Title: CD11c expression in adipose tissue and blood and its role in diet-induced obesity Authors
|Wu, Huaizhu -|
|Perrard, Xiaoyuan -|
|Wang, Qun -|
|Perrard, Jerry -|
|Polsani, Venkateshwar -|
|Jones, Peter -|
|Smith, Wayne -|
|Ballantyne, Christie -|
Submitted to: Arteriosclerosis Thrombosis and Vascular Biology
Publication Type: Peer Reviewed Journal
Publication Acceptance Date: October 23, 2009
Publication Date: November 12, 2009
Citation: Wu, H., Perrard, X.D., Wang, Q., Perrard, J.L., Polsani, V.R., Jones, P.H., Smith, W.C., Ballantyne, C.M. 2009. CD11c expression in adipose tissue and blood and its role in diet-induced obesity. Arteriosclerosis Thrombosis and Vascular Biology. 30(2):186-192. Interpretive Summary: The purpose of this study was to determine the function of a protein called CD11c, which is present on the surface of some white blood cells found in fat tissues of mice on a high fat diet. This protein is also found on some white blood cells in human fat tissues. Mice genetically engineered to be deficient in this protein were placed on a high fat diet in order to cause obesity and early diabetes. The CD11c-deficient mice became as obese as normal mice on the high fat diet, but they failed to develop the inflammation of the fat tissue that occurs in normal obese mice and they failed to develop the early stages of diabetes that occurs in normal mice. These studies indicate that CD11c may be very important in causing the complications of obesity.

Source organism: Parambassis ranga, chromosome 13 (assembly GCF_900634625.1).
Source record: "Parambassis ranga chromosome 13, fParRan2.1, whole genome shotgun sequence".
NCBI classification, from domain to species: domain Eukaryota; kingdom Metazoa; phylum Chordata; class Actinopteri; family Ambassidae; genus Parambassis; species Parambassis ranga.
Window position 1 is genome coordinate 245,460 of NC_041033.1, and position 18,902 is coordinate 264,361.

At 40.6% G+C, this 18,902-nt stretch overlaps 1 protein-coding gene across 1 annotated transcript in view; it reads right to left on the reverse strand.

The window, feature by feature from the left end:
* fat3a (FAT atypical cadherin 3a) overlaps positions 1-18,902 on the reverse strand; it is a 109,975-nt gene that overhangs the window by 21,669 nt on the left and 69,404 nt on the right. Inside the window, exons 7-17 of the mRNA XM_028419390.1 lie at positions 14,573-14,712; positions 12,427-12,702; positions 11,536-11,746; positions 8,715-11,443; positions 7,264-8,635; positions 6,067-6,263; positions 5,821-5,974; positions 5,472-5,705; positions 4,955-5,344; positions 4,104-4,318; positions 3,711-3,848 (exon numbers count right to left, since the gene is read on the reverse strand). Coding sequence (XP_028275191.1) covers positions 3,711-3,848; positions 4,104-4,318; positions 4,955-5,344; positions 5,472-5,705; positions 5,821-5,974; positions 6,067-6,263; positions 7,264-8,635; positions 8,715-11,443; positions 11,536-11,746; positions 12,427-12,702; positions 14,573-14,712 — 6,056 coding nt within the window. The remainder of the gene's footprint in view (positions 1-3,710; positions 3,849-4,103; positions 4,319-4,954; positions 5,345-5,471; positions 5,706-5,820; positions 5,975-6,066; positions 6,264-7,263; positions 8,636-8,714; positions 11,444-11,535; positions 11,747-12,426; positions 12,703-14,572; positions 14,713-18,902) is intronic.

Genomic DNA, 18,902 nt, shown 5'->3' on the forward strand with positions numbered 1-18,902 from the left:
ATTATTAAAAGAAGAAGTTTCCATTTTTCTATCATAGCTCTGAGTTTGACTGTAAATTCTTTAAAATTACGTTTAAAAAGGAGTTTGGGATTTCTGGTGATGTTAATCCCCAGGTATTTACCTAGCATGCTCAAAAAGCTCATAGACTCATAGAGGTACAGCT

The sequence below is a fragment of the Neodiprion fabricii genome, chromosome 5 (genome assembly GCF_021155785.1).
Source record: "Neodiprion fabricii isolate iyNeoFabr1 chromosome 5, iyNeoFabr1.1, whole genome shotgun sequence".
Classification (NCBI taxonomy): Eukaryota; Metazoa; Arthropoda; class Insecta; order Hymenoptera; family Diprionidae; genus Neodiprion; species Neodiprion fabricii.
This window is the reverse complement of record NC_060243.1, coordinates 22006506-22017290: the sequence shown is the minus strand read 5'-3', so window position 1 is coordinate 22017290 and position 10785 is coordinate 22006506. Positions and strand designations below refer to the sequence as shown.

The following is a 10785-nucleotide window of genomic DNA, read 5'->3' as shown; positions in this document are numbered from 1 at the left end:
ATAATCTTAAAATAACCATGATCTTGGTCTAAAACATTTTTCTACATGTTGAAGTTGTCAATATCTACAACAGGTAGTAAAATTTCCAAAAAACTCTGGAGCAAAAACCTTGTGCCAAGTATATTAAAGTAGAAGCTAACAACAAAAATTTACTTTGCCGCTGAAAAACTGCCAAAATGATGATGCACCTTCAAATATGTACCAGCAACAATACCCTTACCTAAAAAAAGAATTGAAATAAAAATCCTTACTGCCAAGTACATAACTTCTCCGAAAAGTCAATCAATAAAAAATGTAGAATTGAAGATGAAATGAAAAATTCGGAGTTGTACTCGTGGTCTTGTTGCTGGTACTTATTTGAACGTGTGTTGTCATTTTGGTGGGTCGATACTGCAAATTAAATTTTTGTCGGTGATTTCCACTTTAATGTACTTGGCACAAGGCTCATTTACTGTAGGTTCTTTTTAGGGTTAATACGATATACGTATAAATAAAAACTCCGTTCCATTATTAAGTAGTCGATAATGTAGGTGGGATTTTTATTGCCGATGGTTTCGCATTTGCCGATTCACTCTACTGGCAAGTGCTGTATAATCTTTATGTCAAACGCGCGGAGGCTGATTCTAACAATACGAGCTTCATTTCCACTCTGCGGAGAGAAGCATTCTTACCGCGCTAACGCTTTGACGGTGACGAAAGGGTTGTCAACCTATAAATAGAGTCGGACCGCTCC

Technical Abstract: To examine CD11c, a beta(2)-integrin, on adipose tissue (AT) leukocytes, and blood monocytes and its role in diet-induced obesity. High-fat diet-induced obese C57BL/6 mice, CD11c-deficient mice, and obese humans were studied. CD11c, leukocytes, and chemokines/cytokines were examined in AT and/or blood by flow cytometry, RNase protection assay, quantitative polymerase chain reaction, or enzyme-linked immunosorbent assay. Obese C57BL/6 mice had increased CD11c in AT and blood compared with lean controls. CD11c messenger RNA positively correlated with monocyte chemoattractant protein 1 in human visceral AT. Obese humans with metabolic syndrome had a higher CD11c level on blood monocytes compared with lean humans. Low-fat diet-induced weight loss reduced blood monocyte CD11c in obese mice and humans. Mouse and human monocyte CD11c levels and mouse AT CD11c messenger RNA correlated with insulin resistance. CD11c deficiency in mice did not alter weight gain, but decreased inflammation, evidenced by a lower T-cell number and reduced levels of major histocompatibility complex class II, C-C chemokine ligand 2 (CCL5), CCL4, and interferon gamma in AT, and ameliorated insulin resistance, and glucose intolerance associated with diet-induced obesity. Diet-induced obesity increased CD11c in both AT and blood in mice and humans. CD11c plays an important role in T-cell accumulation and activation in AT, and contributes to insulin resistance associated with obesity.